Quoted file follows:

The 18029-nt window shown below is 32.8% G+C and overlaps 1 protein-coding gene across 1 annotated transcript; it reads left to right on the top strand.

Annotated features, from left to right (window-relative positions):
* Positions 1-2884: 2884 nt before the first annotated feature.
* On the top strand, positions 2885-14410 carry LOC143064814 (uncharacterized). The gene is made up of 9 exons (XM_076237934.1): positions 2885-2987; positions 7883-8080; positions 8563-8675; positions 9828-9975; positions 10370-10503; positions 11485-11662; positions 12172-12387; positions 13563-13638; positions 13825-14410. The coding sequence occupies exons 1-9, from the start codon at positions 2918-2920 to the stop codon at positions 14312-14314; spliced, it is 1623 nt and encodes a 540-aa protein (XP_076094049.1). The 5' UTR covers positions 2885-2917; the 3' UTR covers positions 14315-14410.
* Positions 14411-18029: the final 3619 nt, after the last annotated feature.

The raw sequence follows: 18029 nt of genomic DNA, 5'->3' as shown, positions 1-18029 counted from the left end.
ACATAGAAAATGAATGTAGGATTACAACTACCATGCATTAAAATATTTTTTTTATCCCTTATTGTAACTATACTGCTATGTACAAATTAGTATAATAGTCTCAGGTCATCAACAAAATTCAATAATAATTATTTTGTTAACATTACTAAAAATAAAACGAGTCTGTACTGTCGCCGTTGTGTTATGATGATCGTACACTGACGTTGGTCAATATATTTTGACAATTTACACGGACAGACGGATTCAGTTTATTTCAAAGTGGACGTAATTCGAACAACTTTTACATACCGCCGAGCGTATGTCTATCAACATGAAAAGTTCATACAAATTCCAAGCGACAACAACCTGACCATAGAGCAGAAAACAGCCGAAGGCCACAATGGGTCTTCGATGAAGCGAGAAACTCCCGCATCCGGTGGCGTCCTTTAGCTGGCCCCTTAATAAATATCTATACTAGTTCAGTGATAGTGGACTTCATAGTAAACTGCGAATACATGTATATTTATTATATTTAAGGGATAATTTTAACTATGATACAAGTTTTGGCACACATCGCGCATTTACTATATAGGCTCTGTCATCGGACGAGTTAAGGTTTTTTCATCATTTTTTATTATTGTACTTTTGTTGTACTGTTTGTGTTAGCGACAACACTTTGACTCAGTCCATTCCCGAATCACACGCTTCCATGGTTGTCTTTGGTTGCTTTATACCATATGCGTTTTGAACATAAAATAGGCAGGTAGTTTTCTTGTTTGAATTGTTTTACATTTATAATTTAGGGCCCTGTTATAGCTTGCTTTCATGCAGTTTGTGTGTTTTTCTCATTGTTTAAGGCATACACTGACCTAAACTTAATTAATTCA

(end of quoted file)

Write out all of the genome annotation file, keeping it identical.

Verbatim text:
The 18029-nt window shown below is 32.8% G+C and overlaps 1 protein-coding gene across 1 annotated transcript; it reads left to right on the top strand.

Annotated features, from left to right (window-relative positions):
* Positions 1-2884: 2884 nt before the first annotated feature.
* On the top strand, positions 2885-14410 carry LOC143064814 (uncharacterized). The gene is made up of 9 exons (XM_076237934.1): positions 2885-2987; positions 7883-8080; positions 8563-8675; positions 9828-9975; positions 10370-10503; positions 11485-11662; positions 12172-12387; positions 13563-13638; positions 13825-14410. The coding sequence occupies exons 1-9, from the start codon at positions 2918-2920 to the stop codon at positions 14312-14314; spliced, it is 1623 nt and encodes a 540-aa protein (XP_076094049.1). The 5' UTR covers positions 2885-2917; the 3' UTR covers positions 14315-14410.
* Positions 14411-18029: the final 3619 nt, after the last annotated feature.

The raw sequence follows: 18029 nt of genomic DNA, 5'->3' as shown, positions 1-18029 counted from the left end.
ACATAGAAAATGAATGTAGGATTACAACTACCATGCATTAAAATATTTTTTTTATCCCTTATTGTAACTATACTGCTATGTACAAATTAGTATAATAGTCTCAGGTCATCAACAAAATTCAATAATAATTATTTTGTTAACATTACTAAAAATAAAACGAGTCTGTACTGTCGCCGTTGTGTTATGATGATCGTACACTGACGTTGGTCAATATATTTTGACAATTTACACGGACAGACGGATTCAGTTTATTTCAAAGTGGACGTAATTCGAACAACTTTTACATACCGCCGAGCGTATGTCTATCAACATGAAAAGTTCATACAAATTCCAAGCGACAACAACCTGACCATAGAGCAGAAAACAGCCGAAGGCCACAATGGGTCTTCGATGAAGCGAGAAACTCCCGCATCCGGTGGCGTCCTTTAGCTGGCCCCTTAATAAATATCTATACTAGTTCAGTGATAGTGGACTTCATAGTAAACTGCGAATACATGTATATTTATTATATTTAAGGGATAATTTTAACTATGATACAAGTTTTGGCACACATCGCGCATTTACTATATAGGCTCTGTCATCGGACGAGTTAAGGTTTTTTCATCATTTTTTATTATTGTACTTTTGTTGTACTGTTTGTGTTAGCGACAACACTTTGACTCAGTCCATTCCCGAATCACACGCTTCCATGGTTGTCTTTGGTTGCTTTATACCATATGCGTTTTGAACATAAAATAGGCAGGTAGTTTTCTTGTTTGAATTGTTTTACATTTATAATTTAGGGCCCTGTTATAGCTTGCTTTCATGCAGTTTGTGTGTTTTTCTCATTGTTTAAGGCATACACTGACCTAAACTTAATTAATTCA